3. Introduction of the Tourism Levy- to be paid by tourism enterprises. 

Other institutional changes in the sector include the change of the Zambia Wild Life Authority (ZAWA) to The Department of National Parks and Wildlife. This change was effected due to various inefficiencies, which hampered the authority’s performance. 

PMRC Recommendations 

  • Carry out a cost benefit analysis of various tax incentives and licensing reforms.
  • Establishment of a national airline.
  • Increased political will for the funding of various tourism related developments, and effective implementation of revised policies and legislation .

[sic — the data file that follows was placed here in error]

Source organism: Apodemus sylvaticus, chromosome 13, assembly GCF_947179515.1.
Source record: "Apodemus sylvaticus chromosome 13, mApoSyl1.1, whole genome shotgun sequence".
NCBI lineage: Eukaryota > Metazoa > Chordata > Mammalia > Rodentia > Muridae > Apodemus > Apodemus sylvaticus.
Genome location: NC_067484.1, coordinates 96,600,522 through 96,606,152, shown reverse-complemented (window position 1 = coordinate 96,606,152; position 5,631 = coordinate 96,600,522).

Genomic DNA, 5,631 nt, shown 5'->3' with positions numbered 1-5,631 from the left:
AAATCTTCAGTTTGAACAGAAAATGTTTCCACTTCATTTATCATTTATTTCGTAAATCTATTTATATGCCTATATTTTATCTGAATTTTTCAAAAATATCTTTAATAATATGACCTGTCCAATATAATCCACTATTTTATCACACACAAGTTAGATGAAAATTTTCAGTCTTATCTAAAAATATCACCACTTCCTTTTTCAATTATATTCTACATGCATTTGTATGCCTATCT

• Maintain a stable economic landscape to reduce the cost of doing business.
  • Robust tourism marketing (domestic and international) to incorporate all tourism products including visual arts culture, heritage sites and others. 
  • Tourism diversification to other products in addition to the Victoria Falls. This should include arts, culture and other products.
  • Improved data collection of tourism related statistics 


There must be increased funding towards the implementation of the Tourism Satellite Account (TSA) for the collection of various information and statistics on the sector. Effective marketing through dynamic tourism packaging is key to increased tourist arrivals and increased length of stay which will translate into higher tourism earnings.